In rural Australia mental health needs occur in a unique context. Social isolation, low mental health literacy, poor access and pathways to care, heightened visibility, relative lack of privacy, increased carer burden, reduced access to transport, and a lack of mental health services can place rural people with psychological issues at greater risk of stigma, untreated illness, social disconnection and chronic health problems.In south-western NSW some innovative practical strategies and services are being delivered that take into account these special challenges. Two of these will be outlined in this article: primary care-based clinical services, and university education and training. The former initiative aims to address pathways and access to care, isolation and transport, cost, and availability of mental health services to decrease the duration of untreated illness in the local community. The latter initiative concentrates on improving rural workforce (training locals to work local), professional support, and access issues.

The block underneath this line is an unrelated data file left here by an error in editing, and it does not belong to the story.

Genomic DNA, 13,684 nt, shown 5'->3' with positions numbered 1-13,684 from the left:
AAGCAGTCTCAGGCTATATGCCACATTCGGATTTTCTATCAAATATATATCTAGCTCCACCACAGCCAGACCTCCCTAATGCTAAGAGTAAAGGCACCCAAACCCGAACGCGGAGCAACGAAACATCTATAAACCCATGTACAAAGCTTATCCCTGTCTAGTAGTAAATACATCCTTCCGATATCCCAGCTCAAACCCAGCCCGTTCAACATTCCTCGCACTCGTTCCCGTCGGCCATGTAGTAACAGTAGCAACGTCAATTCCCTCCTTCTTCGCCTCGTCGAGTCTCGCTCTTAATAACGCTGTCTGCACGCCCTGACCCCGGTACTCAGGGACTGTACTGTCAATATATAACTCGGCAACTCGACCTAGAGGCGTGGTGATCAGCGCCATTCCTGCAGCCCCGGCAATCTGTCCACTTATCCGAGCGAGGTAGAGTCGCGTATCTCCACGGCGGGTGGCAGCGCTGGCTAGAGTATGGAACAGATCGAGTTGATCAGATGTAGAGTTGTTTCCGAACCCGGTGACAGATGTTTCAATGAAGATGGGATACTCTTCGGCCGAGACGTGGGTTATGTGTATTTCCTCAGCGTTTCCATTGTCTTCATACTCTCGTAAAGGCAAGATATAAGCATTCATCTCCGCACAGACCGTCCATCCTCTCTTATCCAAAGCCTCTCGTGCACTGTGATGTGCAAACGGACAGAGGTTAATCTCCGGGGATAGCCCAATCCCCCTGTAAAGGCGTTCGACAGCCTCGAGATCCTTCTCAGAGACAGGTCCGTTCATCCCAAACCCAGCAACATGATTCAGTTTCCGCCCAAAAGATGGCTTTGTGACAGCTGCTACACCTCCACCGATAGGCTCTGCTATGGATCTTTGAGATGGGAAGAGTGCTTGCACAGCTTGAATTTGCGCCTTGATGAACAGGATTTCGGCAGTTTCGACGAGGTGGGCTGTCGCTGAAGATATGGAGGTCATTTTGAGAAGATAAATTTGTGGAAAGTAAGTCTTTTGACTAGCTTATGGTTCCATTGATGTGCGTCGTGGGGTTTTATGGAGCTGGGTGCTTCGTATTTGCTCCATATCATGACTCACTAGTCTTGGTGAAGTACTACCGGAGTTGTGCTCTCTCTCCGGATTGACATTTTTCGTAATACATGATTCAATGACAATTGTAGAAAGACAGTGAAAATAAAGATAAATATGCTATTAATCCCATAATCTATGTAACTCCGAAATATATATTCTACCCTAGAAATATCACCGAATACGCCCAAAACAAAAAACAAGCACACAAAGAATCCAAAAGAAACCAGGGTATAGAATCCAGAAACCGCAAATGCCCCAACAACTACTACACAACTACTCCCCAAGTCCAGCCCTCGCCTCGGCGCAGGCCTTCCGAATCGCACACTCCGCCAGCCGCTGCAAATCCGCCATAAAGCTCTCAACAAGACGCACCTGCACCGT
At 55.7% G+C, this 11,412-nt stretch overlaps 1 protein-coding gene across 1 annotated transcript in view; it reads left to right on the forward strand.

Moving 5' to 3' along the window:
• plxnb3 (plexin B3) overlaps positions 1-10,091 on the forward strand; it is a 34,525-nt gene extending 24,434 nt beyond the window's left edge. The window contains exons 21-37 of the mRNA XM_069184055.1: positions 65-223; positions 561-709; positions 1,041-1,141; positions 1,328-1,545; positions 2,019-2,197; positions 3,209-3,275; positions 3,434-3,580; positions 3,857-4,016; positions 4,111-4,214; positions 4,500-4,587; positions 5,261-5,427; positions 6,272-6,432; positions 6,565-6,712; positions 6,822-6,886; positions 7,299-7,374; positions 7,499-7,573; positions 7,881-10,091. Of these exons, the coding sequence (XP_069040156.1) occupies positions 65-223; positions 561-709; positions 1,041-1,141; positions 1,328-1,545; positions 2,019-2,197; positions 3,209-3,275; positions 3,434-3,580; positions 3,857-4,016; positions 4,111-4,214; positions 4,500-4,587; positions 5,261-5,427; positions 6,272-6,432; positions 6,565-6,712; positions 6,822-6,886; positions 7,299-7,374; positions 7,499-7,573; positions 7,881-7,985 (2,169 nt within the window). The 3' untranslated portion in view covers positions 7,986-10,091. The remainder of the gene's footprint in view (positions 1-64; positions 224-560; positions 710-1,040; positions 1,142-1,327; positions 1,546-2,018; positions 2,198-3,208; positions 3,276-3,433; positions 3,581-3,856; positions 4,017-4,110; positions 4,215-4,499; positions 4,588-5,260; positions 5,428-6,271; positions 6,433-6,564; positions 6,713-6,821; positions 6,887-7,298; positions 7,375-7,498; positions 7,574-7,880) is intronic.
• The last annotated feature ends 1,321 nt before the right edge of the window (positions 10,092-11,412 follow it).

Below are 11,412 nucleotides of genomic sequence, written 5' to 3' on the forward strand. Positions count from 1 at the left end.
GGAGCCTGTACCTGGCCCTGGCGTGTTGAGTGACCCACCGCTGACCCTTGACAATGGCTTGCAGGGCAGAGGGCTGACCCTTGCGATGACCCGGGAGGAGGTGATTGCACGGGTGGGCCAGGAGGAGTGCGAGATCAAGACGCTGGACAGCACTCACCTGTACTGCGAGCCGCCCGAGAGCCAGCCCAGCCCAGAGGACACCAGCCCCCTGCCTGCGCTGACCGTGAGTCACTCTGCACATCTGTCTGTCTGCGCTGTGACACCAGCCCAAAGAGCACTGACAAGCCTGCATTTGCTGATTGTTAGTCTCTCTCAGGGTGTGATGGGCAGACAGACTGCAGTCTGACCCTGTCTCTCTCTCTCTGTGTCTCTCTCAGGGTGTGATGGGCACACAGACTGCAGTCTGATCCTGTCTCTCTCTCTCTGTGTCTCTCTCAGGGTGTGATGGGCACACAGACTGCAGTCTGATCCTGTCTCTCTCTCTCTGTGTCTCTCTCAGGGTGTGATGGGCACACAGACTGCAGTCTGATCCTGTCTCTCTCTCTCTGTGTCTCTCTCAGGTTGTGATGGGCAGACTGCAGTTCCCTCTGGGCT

|Number of pages||3|
|Publication status||Published - Oct 2007|